LONDON – US stocks edged higher in volatile trading on Friday after data showed US jobs rose far less than expected in September, but not enough to throw the Federal Reserve off its presumed course of tapering asset purchases this year.
At 10:01 am ET, the Dow Jones Industrial Average was up 24.85 points, or 0.07 percent, at 34,779.79, the S&P 500 was up 4.64 points, or 0.11 percent, at 4,404.40, and the Nasdaq Composite was down 2.64 points, or 0.02 percent, at 14,651.38.
The US Labor Department's closely watched nonfarm payrolls report showed hiring increased by 194,000 jobs last month, far less than the 500,000 jobs forecast by a Reuters poll of economists. While unemployment rate fell to 4.8 percent from 5.2 percent in August, average hourly earnings rose by a more-than-expected 0.6 percent.
Elsewhere, stock markets slipped but held most of the previous session's gains as investors welcomed the US Senate's temporary lifting of the debt ceiling.
The rally on Thursday has lifted global stock indexes into positive territory for the week, despite widespread selling initially as investors fretted about soaring energy prices and the prospects of faster than expected interest rate rises to combat inflation.
Still, the mood remains nervous – oil prices rallied back towards multi-year highs and government bond yields climbed in early Friday trading.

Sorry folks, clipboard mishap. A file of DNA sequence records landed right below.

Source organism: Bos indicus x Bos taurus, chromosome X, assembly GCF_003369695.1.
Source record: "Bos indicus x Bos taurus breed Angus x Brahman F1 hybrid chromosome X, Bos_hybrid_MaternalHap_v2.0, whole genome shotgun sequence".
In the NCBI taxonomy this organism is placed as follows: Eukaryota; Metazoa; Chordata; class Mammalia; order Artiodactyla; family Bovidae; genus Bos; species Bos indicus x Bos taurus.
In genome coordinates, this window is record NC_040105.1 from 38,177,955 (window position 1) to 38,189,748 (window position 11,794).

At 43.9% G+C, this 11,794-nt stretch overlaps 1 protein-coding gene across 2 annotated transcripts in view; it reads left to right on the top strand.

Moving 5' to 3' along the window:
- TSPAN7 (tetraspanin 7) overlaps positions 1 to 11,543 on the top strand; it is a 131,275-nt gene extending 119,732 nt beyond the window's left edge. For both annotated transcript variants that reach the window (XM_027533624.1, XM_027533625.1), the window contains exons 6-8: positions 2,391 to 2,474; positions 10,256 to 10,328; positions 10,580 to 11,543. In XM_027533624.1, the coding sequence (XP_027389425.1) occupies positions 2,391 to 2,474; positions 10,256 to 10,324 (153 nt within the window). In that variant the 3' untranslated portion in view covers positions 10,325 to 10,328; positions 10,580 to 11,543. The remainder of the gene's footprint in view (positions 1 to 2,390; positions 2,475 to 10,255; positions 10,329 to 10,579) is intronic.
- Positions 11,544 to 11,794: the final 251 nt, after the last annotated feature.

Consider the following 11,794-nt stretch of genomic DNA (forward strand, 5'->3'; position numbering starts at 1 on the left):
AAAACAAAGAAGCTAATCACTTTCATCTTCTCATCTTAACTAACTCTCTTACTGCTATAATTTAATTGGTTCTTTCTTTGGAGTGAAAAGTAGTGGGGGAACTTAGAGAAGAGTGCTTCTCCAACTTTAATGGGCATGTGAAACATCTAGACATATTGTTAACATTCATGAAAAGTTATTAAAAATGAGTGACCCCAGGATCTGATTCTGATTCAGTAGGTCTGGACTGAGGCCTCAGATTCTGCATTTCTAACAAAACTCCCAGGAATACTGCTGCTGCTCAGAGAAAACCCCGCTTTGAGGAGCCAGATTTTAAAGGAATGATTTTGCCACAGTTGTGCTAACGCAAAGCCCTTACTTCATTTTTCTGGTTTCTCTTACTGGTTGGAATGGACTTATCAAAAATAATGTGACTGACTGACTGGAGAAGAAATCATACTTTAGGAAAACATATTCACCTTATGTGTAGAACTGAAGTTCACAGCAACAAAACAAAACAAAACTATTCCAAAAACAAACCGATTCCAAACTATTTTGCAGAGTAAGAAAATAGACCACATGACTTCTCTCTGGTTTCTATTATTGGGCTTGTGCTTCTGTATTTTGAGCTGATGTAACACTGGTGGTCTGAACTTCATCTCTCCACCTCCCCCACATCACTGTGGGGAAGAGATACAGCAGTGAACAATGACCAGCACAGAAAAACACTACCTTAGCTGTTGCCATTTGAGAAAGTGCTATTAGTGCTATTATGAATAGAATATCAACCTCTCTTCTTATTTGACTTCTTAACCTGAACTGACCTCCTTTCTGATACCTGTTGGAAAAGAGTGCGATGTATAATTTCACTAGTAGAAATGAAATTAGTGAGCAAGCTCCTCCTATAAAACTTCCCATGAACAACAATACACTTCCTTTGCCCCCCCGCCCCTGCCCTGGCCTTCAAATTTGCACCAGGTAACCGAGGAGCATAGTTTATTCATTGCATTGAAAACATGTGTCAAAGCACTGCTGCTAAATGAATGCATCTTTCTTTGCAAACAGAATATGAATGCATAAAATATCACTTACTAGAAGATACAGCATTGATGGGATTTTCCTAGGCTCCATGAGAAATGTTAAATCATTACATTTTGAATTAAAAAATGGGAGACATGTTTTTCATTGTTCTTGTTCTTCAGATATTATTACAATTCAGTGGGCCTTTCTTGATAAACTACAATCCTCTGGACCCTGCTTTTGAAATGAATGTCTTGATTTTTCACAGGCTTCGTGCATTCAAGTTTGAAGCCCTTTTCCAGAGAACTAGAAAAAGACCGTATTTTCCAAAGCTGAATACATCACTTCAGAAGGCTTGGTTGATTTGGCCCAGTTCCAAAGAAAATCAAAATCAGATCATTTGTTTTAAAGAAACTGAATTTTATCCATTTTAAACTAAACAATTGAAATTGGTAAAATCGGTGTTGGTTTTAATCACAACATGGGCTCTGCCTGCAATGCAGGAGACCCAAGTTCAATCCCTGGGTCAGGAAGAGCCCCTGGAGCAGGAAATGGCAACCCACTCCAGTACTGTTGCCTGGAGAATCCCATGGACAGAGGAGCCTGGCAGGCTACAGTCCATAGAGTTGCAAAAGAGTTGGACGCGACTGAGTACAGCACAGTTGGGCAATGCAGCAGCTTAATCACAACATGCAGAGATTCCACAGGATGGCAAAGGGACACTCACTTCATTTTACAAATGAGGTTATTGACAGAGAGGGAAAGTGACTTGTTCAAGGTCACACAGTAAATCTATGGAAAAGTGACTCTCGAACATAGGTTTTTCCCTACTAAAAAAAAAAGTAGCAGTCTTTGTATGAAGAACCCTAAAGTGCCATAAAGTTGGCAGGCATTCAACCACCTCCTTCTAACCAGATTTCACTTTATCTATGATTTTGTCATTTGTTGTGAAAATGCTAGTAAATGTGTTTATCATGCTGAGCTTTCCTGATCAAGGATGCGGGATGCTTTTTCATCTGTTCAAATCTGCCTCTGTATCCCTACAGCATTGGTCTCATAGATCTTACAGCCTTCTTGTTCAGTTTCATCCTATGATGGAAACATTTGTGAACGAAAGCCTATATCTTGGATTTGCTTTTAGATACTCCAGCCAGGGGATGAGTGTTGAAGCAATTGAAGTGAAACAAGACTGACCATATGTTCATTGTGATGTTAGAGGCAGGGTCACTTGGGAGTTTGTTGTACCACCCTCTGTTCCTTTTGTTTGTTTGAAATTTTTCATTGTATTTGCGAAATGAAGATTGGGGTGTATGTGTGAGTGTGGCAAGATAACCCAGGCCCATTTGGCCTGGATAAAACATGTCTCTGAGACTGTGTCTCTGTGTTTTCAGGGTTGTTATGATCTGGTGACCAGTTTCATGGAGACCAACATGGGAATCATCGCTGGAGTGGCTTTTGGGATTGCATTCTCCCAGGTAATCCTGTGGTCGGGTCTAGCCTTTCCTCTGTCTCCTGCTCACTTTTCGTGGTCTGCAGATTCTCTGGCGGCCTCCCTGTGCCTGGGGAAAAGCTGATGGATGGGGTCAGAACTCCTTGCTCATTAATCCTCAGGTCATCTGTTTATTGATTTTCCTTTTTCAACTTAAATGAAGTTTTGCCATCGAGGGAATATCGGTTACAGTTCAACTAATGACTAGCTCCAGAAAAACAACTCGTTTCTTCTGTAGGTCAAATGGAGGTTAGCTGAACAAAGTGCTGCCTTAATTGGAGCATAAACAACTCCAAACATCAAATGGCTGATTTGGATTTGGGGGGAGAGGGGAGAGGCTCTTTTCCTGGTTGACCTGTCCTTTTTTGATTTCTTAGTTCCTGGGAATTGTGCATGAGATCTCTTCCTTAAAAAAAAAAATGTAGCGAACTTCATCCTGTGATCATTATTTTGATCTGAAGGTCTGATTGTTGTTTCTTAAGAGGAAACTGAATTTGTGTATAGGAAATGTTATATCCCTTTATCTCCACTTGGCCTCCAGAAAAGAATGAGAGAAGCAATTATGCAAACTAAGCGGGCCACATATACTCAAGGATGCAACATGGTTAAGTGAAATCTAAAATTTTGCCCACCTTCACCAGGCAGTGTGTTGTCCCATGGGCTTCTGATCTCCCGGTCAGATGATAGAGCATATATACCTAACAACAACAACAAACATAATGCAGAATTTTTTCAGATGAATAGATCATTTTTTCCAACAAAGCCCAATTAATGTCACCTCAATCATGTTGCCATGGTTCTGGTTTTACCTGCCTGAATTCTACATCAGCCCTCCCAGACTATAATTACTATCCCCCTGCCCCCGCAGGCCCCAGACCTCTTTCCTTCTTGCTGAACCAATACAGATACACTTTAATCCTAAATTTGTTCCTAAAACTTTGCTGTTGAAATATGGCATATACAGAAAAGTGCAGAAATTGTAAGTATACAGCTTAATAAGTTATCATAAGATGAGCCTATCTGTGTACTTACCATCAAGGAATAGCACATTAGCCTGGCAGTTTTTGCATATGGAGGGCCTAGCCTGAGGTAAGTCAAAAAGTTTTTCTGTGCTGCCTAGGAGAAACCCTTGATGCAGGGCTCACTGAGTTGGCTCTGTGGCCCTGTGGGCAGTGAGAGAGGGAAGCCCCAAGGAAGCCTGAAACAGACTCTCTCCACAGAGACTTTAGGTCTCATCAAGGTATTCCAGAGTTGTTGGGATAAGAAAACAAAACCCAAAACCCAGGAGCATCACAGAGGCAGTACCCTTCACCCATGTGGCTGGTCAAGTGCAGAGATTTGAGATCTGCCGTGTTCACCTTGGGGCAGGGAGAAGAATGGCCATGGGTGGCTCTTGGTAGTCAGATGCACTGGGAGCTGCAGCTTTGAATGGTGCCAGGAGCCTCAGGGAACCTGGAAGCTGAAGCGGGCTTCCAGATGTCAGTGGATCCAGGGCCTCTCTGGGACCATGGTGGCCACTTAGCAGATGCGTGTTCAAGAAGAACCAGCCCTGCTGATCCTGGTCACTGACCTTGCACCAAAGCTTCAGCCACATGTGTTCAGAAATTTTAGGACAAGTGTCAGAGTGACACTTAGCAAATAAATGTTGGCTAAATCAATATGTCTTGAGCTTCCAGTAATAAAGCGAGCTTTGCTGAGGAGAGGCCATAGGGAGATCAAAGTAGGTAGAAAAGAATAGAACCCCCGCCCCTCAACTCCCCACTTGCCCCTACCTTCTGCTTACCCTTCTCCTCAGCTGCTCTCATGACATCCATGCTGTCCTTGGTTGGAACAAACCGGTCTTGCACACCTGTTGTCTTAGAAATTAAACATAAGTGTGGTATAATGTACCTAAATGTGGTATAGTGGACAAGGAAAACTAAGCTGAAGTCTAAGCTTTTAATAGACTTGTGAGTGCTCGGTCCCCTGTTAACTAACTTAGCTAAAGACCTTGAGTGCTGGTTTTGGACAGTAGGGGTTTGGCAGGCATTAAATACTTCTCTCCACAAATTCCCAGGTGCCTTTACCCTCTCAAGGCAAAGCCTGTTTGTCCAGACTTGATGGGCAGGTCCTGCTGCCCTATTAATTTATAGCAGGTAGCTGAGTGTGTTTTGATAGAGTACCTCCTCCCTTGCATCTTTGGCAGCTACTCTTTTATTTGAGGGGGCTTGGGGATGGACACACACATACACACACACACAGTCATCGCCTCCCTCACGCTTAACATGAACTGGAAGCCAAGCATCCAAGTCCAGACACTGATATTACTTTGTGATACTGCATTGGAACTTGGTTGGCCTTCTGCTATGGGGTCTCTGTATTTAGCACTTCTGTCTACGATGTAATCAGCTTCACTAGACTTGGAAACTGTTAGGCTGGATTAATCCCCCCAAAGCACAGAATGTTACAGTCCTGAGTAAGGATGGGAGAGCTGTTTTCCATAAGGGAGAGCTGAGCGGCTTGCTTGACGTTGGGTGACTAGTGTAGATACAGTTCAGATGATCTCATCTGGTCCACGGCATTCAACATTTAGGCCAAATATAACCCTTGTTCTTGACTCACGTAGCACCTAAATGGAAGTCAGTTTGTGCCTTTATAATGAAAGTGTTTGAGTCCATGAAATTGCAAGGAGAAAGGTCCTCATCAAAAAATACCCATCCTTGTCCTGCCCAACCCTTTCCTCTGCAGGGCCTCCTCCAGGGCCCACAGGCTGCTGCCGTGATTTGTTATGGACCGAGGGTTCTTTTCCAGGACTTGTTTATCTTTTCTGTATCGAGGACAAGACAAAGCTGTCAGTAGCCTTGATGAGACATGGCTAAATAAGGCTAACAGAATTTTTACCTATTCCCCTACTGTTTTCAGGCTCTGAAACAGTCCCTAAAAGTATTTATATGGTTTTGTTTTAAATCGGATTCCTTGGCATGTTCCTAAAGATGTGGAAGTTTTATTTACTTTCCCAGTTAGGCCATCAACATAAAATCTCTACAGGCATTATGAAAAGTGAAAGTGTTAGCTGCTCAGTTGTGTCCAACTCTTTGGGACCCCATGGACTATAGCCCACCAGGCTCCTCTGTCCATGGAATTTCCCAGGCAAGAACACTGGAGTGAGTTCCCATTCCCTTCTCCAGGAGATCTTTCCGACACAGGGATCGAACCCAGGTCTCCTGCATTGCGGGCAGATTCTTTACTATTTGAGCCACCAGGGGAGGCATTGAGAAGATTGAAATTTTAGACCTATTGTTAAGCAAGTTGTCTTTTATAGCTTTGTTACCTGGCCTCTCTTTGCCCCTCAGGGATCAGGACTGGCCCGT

By 1115 GMT, the Euro STOXX 50 was 0.23 percent weaker, while the German DAX dropped by 0.12 percent. Britain's FTSE 100 was unchanged.
The MSCI world equity index, which tracks shares in 50 countries, was up 0.06 percent and is now up 0.8 percent for the week. But the index is more than 4 percent off its record high reached in early September.
Wall Street futures pointed to a small gain at the open.
"There is so much liquidity out there and there is no alternative to stocks so each time there is a pullback, buy-the- dip kicks in. The can-kicking by Congress on the debt ceiling just added a bit of upspin to that," said Fahad Kamal, CIO at Kleinwort Hambros.
Supporting risk sentiment was the US Senate's approval of legislation to temporarily raise the federal government's debt limit and avoid the risk of a historic default, though it put off until early December a decision on a longer-lasting remedy.
The vote sparked a sell off in US government bonds, and 10-year US Treasury yields rose to as high as 1.6 percent, their highest since June when they touched the same level.
In Asia, the main share benchmark was supported by advances in Chinese blue chips which rose 1.31 percent as trading resumed after the week-long National Day holiday. The improved sentiment partly stemmed from a private-sector survey that showed China's services sector activity returned to growth in September.
Meanwhile, the US dollar index was little changed at 94.161 but not far from a 12-month high of 94.504 hit in late September.
Oil prices gained on signs some industries have begun switching from high-priced gas to oil and on doubts the US government would release oil from its strategic reserves for now.
Brent crude rose 0.71 percent to $82.53 a barrel, off its highs for the day but still closer towards a three-year high of $83.47 touched earlier in the week. US crude gained 0.72 percent to $78.88 a barrel, approaching its seven-year high of $79.78 also hit this week.